Mental health status of World Trade Center tower survivors compared to other survivors a decade after the September 11, 2001 terrorist attacks
Gargano, L. M., Nguyen, A., DiGrande, L., & Brackbill, R. M. (2016). Mental health status of World Trade Center tower survivors compared to other survivors a decade after the September 11, 2001 terrorist attacks. American Journal of Industrial Medicine, 59(9), 742-751. DOI: 10.1002/ajim.22636
BACKGROUND: Studies of individuals directly exposed to the World Trade Center (WTC) terrorist attacks of September 11, 2001 have found increased risk for post-traumatic stress disorder (PTSD) and binge drinking (BD). No long-term studies have been conducted on one highly exposed group, WTC tower evacuees.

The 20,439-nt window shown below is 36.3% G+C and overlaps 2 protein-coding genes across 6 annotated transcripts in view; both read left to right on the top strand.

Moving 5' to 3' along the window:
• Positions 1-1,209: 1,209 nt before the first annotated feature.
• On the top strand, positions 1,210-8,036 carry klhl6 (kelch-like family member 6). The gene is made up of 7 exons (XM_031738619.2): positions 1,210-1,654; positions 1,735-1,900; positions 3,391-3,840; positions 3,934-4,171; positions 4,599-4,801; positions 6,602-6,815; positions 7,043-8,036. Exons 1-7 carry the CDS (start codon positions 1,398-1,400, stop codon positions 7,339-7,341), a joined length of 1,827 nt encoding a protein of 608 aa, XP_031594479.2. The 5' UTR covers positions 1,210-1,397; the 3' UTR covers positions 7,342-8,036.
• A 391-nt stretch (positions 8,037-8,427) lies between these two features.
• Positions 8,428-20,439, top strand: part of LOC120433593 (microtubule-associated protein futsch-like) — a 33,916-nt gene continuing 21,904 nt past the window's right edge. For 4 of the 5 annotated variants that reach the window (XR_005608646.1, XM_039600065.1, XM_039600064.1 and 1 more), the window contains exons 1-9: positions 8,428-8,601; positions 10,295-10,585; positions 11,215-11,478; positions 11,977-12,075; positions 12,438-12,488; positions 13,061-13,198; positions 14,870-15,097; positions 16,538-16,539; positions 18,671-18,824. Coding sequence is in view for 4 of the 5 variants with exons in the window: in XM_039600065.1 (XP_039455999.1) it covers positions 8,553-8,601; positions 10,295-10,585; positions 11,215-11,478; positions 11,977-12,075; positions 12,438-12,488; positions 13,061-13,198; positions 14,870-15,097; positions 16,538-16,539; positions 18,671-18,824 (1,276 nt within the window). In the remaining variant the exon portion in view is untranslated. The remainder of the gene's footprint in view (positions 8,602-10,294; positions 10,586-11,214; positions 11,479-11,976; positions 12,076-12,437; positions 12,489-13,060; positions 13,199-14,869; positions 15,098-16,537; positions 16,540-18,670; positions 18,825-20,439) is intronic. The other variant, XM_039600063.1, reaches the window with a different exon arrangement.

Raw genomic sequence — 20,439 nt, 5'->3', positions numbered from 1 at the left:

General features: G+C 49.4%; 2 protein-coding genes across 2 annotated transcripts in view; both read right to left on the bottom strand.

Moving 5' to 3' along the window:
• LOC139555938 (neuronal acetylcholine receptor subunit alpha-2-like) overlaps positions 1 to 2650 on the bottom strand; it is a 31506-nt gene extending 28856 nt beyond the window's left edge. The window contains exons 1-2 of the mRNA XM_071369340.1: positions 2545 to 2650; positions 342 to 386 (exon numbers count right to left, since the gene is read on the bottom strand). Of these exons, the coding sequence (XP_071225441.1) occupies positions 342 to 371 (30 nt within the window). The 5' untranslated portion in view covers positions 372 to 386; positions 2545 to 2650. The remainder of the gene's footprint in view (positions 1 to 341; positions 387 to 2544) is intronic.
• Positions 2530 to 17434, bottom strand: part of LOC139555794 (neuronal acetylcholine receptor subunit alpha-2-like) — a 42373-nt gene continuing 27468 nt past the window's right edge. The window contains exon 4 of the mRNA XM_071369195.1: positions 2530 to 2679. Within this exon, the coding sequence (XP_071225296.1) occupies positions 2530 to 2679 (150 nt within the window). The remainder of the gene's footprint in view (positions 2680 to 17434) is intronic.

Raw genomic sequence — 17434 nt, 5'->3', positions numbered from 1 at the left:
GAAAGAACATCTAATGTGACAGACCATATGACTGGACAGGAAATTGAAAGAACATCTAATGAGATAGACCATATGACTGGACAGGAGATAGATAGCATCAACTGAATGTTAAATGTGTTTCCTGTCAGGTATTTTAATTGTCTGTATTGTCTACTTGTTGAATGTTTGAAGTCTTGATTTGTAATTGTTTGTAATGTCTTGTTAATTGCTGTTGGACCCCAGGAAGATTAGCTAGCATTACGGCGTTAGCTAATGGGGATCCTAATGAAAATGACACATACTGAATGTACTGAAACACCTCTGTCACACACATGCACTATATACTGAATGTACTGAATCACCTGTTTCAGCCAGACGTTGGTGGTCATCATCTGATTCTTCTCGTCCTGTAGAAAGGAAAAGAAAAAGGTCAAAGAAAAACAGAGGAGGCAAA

METHODS: The study sample included 7,695 adult civilians in the WTC Health Registry. Logistic regression was used to examine the odds of PTSD and BD in 1,946 towers evacuees compared to 5,749 others in nearby buildings or on the street.
RESULTS: WTC tower survivors were at increased risk for PTSD and BD compared to the others. Infrastructure and behavioral barriers experienced during evacuation were significantly associated with PTSD.
CONCLUSIONS: WTC tower evacuees are at increased risk for PTSD and BD. Understanding the effects of disaster-related evacuation barriers on the long-term mental health status of survivors can help in the planning of continuing post-disaster treatment. Am. J. Ind. Med. 59:742-751, 2016. © 2016 Wiley Periodicals, Inc.